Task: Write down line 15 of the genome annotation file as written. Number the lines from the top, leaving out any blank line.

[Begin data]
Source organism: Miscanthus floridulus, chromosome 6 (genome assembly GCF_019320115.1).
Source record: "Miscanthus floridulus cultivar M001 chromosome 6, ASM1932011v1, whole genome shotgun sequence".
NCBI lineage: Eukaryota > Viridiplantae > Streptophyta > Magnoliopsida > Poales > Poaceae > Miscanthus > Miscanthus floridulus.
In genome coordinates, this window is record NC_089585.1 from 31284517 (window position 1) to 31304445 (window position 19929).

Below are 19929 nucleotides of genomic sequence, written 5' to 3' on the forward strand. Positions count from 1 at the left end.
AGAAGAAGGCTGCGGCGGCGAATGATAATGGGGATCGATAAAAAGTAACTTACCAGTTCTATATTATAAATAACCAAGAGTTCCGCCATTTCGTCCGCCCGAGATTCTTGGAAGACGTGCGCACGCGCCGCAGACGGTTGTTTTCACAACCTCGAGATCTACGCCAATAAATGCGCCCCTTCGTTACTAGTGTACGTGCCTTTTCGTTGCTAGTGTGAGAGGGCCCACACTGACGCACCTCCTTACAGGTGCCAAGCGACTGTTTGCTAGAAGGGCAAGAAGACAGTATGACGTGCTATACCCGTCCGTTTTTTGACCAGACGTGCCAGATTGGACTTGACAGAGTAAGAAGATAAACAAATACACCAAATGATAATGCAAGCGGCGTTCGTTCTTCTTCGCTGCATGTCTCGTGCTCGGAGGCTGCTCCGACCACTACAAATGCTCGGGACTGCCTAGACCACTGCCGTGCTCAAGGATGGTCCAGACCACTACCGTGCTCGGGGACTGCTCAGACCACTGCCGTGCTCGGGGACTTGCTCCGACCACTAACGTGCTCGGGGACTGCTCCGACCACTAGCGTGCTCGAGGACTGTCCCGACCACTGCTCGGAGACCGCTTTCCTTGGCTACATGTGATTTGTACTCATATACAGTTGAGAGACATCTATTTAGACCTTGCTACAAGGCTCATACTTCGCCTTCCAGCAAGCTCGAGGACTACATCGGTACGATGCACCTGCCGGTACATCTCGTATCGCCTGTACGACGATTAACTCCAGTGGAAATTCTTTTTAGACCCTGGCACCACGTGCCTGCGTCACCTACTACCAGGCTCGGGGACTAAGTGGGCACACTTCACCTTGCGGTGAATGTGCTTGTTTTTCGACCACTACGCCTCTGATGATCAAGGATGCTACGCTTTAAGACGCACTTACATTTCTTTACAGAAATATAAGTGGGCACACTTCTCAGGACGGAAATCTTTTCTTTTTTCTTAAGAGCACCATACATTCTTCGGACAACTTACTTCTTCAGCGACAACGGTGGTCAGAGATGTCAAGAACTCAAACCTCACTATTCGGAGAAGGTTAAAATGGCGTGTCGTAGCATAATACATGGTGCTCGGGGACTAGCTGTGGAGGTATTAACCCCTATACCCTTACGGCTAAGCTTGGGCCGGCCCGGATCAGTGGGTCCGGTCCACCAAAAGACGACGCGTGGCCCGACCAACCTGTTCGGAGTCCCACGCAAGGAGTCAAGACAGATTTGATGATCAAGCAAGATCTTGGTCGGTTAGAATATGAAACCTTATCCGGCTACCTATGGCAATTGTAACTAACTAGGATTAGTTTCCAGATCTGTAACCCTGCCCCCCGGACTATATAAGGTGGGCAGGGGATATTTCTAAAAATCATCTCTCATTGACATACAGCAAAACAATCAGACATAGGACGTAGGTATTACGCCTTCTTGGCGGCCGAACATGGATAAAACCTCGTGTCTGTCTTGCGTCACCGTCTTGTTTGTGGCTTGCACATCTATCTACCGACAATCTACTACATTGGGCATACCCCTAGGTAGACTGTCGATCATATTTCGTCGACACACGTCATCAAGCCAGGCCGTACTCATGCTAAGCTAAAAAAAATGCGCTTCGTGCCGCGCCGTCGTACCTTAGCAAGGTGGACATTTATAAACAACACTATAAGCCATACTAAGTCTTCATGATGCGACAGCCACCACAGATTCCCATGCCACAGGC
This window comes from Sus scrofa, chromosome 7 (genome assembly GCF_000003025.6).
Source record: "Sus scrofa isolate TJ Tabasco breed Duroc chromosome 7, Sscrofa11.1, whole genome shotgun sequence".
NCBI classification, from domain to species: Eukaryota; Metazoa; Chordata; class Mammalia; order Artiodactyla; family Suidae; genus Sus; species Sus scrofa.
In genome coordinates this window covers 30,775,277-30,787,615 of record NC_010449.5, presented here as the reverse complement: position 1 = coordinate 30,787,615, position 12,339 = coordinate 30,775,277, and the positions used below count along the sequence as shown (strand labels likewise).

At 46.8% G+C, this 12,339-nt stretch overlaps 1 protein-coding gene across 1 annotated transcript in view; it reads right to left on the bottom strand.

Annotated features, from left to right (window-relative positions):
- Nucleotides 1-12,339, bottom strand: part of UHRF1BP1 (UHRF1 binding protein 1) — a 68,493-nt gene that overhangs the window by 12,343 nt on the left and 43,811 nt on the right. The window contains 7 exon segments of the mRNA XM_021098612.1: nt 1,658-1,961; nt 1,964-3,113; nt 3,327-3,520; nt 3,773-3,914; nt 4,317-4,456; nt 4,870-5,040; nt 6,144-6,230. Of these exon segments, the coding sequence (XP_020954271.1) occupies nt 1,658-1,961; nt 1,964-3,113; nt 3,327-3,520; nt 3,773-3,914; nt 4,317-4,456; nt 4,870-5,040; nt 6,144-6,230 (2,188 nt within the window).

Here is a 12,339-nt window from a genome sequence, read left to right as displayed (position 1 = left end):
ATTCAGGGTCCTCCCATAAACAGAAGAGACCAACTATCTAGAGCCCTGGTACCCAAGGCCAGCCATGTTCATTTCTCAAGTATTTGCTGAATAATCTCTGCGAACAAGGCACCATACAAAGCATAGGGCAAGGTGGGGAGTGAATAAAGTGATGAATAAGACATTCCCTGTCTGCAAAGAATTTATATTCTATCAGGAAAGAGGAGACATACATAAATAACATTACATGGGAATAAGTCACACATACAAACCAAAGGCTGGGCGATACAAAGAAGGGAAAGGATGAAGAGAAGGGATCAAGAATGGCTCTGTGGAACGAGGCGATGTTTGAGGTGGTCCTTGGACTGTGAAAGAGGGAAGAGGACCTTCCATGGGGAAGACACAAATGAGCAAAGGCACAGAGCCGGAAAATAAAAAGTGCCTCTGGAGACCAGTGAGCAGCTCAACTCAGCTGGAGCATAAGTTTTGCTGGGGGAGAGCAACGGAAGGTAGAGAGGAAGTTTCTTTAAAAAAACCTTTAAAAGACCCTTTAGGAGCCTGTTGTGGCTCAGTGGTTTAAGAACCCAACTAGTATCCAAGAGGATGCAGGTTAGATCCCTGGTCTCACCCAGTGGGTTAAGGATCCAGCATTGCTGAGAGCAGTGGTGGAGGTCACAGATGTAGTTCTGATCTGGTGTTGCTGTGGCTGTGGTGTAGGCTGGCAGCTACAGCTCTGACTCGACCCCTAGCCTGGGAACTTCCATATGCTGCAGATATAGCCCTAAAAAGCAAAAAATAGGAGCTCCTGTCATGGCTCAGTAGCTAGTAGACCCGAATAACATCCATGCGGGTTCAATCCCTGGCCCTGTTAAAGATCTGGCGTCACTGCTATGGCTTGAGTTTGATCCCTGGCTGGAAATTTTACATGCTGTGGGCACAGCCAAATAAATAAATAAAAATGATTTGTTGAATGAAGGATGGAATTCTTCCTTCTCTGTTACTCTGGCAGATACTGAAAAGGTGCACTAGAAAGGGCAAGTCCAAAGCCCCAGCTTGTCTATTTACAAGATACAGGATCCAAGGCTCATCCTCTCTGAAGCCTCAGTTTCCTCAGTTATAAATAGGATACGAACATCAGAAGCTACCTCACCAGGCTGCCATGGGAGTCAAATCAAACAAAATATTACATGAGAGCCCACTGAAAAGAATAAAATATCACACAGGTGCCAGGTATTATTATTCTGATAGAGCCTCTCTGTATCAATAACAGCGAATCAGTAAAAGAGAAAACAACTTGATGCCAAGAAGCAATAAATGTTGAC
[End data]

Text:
ATTCAGGGTCCTCCCATAAACAGAAGAGACCAACTATCTAGAGCCCTGGTACCCAAGGCCAGCCATGTTCATTTCTCAAGTATTTGCTGAATAATCTCTGCGAACAAGGCACCATACAAAGCATAGGGCAAGGTGGGGAGTGAATAAAGTGATGAATAAGACATTCCCTGTCTGCAAAGAATTTATATTCTATCAGGAAAGAGGAGACATACATAAATAACATTACATGGGAATAAGTCACACATACAAACCAAAGGCTGGGCGATACAAAGAAGGGAAAGGATGAAGAGAAGGGATCAAGAATGGCTCTGTGGAACGAGGCGATGTTTGAGGTGGTCCTTGGACTGTGAAAGAGGGAAGAGGACCTTCCATGGGGAAGACACAAATGAGCAAAGGCACAGAGCCGGAAAATAAAAAGTGCCTCTGGAGACCAGTGAGCAGCTCAACTCAGCTGGAGCATAAGTTTTGCTGGGGGAGAGCAACGGAAGGTAGAGAGGAAGTTTCTTTAAAAAAACCTTTAAAAGACCCTTTAGGAGCCTGTTGTGGCTCAGTGGTTTAAGAACCCAACTAGTATCCAAGAGGATGCAGGTTAGATCCCTGGTCTCACCCAGTGGGTTAAGGATCCAGCATTGCTGAGAGCAGTGGTGGAGGTCACAGATGTAGTTCTGATCTGGTGTTGCTGTGGCTGTGGTGTAGGCTGGCAGCTACAGCTCTGACTCGACCCCTAGCCTGGGAACTTCCATATGCTGCAGATATAGCCCTAAAAAGCAAAAAATAGGAGCTCCTGTCATGGCTCAGTAGCTAGTAGACCCGAATAACATCCATGCGGGTTCAATCCCTGGCCCTGTTAAAGATCTGGCGTCACTGCTATGGCTTGAGTTTGATCCCTGGCTGGAAATTTTACATGCTGTGGGCACAGCCAAATAAATAAATAAAAATGATTTGTTGAATGAAGGATGGAATTCTTCCTTCTCTGTTACTCTGGCAGATACTGAAAAGGTGCACTAGAAAGGGCAAGTCCAAAGCCCCAGCTTGTCTATTTACAAGATACAGGATCCAAGGCTCATCCTCTCTGAAGCCTCAGTTTCCTCAGTTATAAATAGGATACGAACATCAGAAGCTACCTCACCAGGCTGCCATGGGAGTCAAATCAAACAAAATATTACATGAGAGCCCACTGAAAAGAATAAAATATCACACAGGTGCCAGGTATTATTATTCTGATAGAGCCTCTCTGTATCAATAACAGCGAATCAGTAAAAGAGAAAACAACTTGATGCCAAGAAGCAATAAATGTTGAC